Camera Basics Series – Shooting Modes Explained

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Angela Fulks
Angela Fulks

Shooting modes may be confusing for people just starting in photography. After all, there are so many letters and icons on that mode dial! What do these letters and icons mean?

Let’s break down their meaning and get a better understanding of how these shooting modes affect our photography.

This is what we will be covering in this guide:

  • Auto mode
  • Program mode
  • Shutter speed priority mode
  • Aperture priority mode
  • Manual mode
  • The differences in the Nikon and Canon mode dial
  • A note on scene modes

Recommended Reading: Want a step-by-step guide on photography skills with your DSLR? Grab a copy of our best-selling guide, the DSLR Crash Course.

Auto Mode

This photo was shot in auto mode and, to be honest, it’s a perfectly fine photograph. The camera focused on the butterfly perfectly. The only thing I don’t like is that the camera flash did pop up, due to the scene being too dark for my camera. You can see the flash reflecting off of the branch underneath the butterfly. This is one thing to be aware of when shooting in auto mode – the camera flash will pop up and go off if the scene is too dark for the camera. Photograph by Angela Fulks

As the name suggests, using auto mode will give your camera full control of shutter speed, aperture, and ISO. The camera will guess what settings to use based on the conditions you are shooting in and what it sees in the viewfinder. Indeed, our cameras may not always get this right, but cameras today do a pretty good job of getting it close most of the time.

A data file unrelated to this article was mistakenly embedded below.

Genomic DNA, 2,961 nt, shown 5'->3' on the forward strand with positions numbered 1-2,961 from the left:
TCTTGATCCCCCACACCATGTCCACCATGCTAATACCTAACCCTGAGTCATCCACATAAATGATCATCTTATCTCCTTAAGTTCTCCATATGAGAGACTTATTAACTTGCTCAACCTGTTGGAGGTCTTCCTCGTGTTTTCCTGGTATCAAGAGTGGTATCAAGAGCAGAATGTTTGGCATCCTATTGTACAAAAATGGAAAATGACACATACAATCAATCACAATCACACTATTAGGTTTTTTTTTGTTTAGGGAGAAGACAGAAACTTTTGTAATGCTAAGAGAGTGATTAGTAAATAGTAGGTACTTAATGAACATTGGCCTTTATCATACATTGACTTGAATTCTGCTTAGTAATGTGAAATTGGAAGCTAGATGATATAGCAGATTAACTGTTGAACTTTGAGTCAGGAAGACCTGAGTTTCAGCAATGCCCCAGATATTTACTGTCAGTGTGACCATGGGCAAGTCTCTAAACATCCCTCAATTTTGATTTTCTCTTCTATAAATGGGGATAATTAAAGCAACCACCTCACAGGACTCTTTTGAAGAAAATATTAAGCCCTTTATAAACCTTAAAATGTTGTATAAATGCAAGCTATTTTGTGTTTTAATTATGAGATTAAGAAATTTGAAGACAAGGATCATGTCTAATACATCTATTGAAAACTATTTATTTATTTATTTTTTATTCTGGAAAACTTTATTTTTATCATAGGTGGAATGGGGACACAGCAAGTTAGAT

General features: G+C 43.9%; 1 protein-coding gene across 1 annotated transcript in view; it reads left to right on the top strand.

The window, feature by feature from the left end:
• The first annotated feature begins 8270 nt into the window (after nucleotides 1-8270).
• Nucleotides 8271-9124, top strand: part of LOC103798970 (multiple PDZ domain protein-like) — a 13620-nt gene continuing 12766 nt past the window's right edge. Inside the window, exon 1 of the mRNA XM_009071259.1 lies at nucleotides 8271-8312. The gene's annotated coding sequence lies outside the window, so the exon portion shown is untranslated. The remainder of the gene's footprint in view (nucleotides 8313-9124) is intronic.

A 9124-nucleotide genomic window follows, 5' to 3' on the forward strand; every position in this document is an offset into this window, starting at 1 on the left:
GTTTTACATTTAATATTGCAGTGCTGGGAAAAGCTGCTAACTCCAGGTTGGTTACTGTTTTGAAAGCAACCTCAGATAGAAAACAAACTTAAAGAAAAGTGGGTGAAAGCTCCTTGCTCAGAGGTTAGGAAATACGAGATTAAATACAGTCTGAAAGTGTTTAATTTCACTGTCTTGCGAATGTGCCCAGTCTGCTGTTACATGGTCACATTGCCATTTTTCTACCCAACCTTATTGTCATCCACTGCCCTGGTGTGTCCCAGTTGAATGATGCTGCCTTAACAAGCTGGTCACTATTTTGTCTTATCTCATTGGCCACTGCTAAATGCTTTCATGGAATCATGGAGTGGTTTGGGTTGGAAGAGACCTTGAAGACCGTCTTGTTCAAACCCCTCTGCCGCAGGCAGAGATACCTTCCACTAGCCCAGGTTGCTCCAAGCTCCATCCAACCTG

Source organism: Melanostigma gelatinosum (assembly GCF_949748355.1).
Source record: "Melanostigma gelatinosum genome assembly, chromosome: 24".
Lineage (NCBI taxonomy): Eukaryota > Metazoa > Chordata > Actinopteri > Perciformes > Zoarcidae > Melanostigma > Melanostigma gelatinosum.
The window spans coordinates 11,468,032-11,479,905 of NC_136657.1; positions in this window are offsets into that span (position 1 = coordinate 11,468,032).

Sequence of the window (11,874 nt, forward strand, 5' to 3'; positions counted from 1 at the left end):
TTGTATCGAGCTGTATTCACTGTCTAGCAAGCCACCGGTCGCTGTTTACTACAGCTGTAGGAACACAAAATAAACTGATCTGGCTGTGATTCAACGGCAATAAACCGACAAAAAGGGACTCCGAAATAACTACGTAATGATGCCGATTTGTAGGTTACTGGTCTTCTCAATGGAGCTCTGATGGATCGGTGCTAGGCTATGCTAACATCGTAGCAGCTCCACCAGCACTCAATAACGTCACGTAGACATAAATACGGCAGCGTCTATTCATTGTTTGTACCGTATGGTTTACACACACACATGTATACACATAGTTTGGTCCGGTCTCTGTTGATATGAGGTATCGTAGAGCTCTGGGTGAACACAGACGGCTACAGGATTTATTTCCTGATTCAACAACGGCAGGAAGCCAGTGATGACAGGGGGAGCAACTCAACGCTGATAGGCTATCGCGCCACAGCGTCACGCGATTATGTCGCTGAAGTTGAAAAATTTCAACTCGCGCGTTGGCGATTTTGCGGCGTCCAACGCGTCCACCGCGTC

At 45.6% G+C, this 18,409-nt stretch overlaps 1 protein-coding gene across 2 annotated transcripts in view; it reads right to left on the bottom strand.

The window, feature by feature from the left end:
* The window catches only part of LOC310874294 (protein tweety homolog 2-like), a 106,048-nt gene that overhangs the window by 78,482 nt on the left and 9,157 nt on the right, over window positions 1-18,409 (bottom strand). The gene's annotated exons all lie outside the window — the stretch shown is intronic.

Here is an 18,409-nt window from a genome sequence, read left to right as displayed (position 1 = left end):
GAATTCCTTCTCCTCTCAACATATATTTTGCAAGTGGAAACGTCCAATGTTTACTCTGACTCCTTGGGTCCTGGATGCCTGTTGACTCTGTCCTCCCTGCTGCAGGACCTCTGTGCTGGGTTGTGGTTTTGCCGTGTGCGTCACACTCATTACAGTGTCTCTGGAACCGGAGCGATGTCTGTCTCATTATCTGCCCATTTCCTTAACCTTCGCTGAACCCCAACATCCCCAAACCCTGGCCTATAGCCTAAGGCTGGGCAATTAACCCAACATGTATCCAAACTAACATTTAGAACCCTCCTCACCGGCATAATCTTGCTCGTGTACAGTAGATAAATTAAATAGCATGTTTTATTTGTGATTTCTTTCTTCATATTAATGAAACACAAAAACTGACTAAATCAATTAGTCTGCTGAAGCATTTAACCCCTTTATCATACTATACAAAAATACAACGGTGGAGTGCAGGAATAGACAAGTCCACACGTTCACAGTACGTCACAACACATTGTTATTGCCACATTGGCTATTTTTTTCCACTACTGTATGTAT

Shooting in auto mode has some great benefits, especially for beginner photographers.  Finding out what we love to photograph is so important and using auto mode is perfect for doing that, without bogging us down and making us decide what each setting should be before we are ready. Use the auto mode while developing your photographic instincts or simply getting used to the feel of your camera in your hands. There’s no right or wrong way to use this mode.

Key Lesson: Auto mode will have full control of the settings when taking a photograph, even when using the camera flash.

Program Mode

This photo was taken using program mode with the ISO set at 200. The camera reads the scene well using this mode and I’m pretty happy with how this photo turned out. The butterfly is in focus and the photo is well lit. Photograph by Angela Fulks

In program mode, you will control the ISO, but the camera will control the shutter speed and aperture settings. This mode can be helpful when you aren’t confident about shutter speed or aperture settings but want a quick way to brighten or darken your photograph. It’s also a good way to learn how the ISO setting will affect noise in our photos and practice adjusting it accordingly.

Key Lesson: The photographer controls the ISO setting when shooting in this mode.

Shutter Priority Mode

This photo was shot in shutter priority mode and looks quite a bit darker than the other two modes so far. The camera chose an aperture of f/8. At this aperture, more of the photo is in focus but also quite a bit darker. Photograph by Angela Fulks

Shutter priority mode will give you control over your shutter speed and ISO while the camera controls the aperture. 

If you are shooting in a situation where you need to freeze your subject or even want to experiment with motion blur, then this is the mode to use! It’s an easy way to photograph when at a sports event or add motion to your photo by just adjusting your shutter speed.

Key Lesson: Shutter priority mode gives the photographer control over the shutter speed and ISO settings.

Aperture Priority Mode

In aperture mode, I chose an aperture of f/7.1, an ISO of 400, and the camera chose the shutter speed at 1/250. The photo is still quite a bit darker than the first two examples, but the depth of field is much shallower than in shutter priority mode. I like this photo much more than the photo shot in shutter priority mode. Photograph by Angela Fulks